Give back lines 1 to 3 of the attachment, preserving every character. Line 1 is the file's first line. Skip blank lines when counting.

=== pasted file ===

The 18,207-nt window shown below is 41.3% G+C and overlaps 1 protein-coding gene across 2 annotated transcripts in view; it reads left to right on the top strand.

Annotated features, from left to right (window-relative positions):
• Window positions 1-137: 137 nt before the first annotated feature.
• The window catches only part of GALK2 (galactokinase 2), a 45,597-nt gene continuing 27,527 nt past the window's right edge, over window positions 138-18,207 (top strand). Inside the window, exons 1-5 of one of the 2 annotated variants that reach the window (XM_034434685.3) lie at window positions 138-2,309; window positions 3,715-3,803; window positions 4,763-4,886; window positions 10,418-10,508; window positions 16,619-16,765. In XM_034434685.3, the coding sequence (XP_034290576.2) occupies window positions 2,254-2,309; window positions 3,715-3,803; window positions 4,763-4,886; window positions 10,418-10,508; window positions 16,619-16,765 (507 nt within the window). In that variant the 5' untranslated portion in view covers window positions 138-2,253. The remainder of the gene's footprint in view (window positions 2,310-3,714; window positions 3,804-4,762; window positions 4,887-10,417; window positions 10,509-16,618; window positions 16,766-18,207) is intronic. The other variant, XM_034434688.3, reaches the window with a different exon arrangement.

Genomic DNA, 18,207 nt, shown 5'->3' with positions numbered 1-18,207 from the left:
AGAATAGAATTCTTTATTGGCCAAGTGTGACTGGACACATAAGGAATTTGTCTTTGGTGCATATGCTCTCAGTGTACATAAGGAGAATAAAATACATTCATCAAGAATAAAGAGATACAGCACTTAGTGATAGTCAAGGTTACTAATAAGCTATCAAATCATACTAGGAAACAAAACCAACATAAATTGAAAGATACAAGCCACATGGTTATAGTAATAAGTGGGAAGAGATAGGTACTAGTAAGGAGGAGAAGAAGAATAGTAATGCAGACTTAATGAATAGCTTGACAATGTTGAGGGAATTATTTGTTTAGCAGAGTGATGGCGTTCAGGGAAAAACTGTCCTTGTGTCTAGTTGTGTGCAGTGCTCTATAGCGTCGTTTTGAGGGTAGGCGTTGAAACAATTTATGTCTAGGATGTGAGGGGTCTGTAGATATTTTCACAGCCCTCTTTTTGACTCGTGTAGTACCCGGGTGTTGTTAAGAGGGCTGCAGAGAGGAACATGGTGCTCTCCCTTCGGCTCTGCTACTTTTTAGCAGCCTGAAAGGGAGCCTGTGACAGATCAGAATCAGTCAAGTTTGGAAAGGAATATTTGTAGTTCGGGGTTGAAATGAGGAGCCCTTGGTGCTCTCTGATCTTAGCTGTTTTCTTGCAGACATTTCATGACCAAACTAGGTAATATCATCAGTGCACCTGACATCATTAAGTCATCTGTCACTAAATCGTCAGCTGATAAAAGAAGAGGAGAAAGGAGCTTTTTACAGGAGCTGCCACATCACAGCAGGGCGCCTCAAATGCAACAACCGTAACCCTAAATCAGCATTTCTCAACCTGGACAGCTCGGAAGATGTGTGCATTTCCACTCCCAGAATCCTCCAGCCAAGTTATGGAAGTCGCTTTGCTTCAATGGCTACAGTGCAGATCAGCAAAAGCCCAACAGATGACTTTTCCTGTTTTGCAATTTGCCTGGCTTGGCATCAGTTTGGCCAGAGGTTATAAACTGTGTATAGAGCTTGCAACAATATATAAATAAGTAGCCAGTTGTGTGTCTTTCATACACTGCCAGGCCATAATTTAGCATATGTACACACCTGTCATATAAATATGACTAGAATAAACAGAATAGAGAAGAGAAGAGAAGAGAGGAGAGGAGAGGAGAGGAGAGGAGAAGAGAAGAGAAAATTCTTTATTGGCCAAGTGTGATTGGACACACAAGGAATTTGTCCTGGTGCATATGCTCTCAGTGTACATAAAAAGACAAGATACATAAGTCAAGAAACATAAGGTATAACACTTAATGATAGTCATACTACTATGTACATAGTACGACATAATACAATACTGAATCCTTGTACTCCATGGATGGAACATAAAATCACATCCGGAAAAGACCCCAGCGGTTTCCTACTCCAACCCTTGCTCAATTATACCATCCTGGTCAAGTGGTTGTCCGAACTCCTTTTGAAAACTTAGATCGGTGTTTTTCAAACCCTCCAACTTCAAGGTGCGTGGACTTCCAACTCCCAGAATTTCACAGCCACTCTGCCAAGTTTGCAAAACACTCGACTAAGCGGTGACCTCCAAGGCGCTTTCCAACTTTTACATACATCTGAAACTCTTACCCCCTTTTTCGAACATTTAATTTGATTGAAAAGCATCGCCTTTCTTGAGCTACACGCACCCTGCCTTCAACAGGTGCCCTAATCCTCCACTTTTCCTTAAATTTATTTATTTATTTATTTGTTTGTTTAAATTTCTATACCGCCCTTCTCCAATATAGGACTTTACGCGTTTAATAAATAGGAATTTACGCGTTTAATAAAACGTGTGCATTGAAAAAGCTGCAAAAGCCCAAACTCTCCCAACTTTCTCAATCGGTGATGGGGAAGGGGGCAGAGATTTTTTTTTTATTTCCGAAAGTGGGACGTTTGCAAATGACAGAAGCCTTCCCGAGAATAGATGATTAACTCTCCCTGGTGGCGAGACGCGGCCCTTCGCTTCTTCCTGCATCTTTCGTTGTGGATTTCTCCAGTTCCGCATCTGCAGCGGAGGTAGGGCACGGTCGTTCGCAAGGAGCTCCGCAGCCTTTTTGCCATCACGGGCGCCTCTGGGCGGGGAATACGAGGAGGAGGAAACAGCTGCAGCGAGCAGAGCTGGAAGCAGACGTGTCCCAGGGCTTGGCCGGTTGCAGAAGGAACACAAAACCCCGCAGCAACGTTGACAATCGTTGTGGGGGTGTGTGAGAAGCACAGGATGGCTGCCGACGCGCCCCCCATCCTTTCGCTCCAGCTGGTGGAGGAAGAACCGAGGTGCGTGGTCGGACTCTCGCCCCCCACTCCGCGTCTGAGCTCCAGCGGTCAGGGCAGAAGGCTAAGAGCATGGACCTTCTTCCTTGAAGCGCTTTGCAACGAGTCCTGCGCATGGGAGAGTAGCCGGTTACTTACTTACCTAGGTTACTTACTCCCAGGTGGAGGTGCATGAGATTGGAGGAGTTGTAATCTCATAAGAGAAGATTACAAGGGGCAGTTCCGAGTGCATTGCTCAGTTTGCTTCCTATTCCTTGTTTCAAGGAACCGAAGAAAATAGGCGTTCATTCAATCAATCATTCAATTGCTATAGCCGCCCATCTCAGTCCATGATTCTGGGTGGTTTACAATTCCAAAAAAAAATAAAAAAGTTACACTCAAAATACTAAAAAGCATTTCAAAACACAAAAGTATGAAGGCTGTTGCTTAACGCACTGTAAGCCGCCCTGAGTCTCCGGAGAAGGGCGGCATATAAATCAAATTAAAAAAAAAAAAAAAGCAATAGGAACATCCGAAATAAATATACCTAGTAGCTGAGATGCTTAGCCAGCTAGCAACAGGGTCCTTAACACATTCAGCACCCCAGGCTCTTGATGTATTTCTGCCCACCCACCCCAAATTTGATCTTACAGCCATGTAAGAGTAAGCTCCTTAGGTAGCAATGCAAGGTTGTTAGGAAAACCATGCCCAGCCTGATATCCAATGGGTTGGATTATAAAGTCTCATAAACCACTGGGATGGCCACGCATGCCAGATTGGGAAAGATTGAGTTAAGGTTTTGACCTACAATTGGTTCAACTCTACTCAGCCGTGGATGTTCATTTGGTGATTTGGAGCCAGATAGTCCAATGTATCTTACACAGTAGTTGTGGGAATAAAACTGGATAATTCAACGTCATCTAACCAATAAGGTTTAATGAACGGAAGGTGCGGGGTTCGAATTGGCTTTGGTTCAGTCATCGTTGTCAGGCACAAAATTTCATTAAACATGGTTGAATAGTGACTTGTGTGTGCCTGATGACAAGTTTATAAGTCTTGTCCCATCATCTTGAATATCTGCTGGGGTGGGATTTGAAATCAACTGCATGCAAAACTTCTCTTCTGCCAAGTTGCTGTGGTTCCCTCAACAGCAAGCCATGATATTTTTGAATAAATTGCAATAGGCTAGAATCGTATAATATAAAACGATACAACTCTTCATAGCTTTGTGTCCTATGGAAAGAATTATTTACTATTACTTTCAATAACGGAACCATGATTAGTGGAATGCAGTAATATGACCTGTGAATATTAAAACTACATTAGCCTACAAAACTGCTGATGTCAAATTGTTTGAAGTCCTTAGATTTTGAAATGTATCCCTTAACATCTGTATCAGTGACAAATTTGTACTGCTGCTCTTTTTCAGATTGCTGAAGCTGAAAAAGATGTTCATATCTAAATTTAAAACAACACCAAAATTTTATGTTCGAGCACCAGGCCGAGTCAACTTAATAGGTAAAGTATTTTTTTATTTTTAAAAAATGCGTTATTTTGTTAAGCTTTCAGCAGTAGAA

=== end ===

The 18,207-nt window shown below is 41.3% G+C and overlaps 1 protein-coding gene across 2 annotated transcripts in view; it reads left to right on the top strand.

Annotated features, from left to right (window-relative positions):
• Window positions 1-137: 137 nt before the first annotated feature.